All of the following ports and provisions associated with ECU 120 are optional. Some embodiments may include a given port or provision, while others may exclude it. The following description discloses many of the possible ports and provisions that can be used, however, it should be kept in mind that not every port or provision must be used or included in a given embodiment.

In some embodiments, ECU 120 can include first port 121 for communicating with GPS receiver 110. In particular, ECU 120 may be configured to receive GPS information from GPS receiver 110. In addition, ECU 120 can include second port 122 for receiving power from power supply 112. Also, ECU 120 can include third port 123 for communicating with driver vehicle interface 114. In particular, ECU 120 can be configured to transmit information to driver vehicle interface 114, as well as to receive information from driver vehicle interface 114.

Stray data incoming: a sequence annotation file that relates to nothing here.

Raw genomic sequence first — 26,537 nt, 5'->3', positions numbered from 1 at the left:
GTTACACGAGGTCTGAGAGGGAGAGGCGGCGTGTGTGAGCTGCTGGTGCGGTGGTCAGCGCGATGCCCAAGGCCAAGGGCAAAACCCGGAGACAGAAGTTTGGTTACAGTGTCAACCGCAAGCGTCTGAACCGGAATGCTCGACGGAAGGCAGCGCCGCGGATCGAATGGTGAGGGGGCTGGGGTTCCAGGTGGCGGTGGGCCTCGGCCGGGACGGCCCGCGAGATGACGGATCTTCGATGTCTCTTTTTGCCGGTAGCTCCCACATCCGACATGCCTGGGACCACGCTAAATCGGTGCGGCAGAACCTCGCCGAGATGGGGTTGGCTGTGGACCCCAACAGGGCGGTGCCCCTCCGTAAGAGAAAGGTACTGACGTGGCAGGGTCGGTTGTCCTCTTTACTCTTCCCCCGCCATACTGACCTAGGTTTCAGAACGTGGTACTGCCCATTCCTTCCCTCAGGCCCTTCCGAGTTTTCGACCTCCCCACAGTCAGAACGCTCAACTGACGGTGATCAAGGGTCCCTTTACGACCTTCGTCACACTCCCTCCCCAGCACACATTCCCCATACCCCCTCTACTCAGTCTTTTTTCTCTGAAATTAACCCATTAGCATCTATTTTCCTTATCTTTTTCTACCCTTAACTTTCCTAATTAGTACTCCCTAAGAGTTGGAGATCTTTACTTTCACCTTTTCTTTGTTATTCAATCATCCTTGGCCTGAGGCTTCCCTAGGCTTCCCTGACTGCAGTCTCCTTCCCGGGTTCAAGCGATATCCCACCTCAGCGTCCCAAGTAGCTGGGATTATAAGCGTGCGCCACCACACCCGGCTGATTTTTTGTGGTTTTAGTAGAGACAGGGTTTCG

A motor vehicle can include provisions for communicating with one or more vehicles using a vehicle communication network. The term “vehicle communication network” as used throughout this detailed description and in the claims refers to any network using motor vehicles and roadside units as nodes. Vehicle communication networks may be used for exchanging various types of information between motor vehicles and/or roadside units. An example of such a vehicular communication network is a dedicated short range communication (DSRC) network, which may be governed by SAE J2735, IEEE 1609 as well as 802.11 standards. In some cases, a vehicle communication network, such as a DSRC network, may be configured to operate in the 5.9 GHz band with bandwidth of approximately 75 MHz. In other cases, a vehicle communication network can operate in any other band and may have any bandwidth. Furthermore, in some cases, a vehicle communication network may have a range of approximately 1000 meters. In other cases, the range of a vehicle communication network can be greater than 1000 meters. In still other cases, the range of a vehicle communication network can be less than 1000 meters.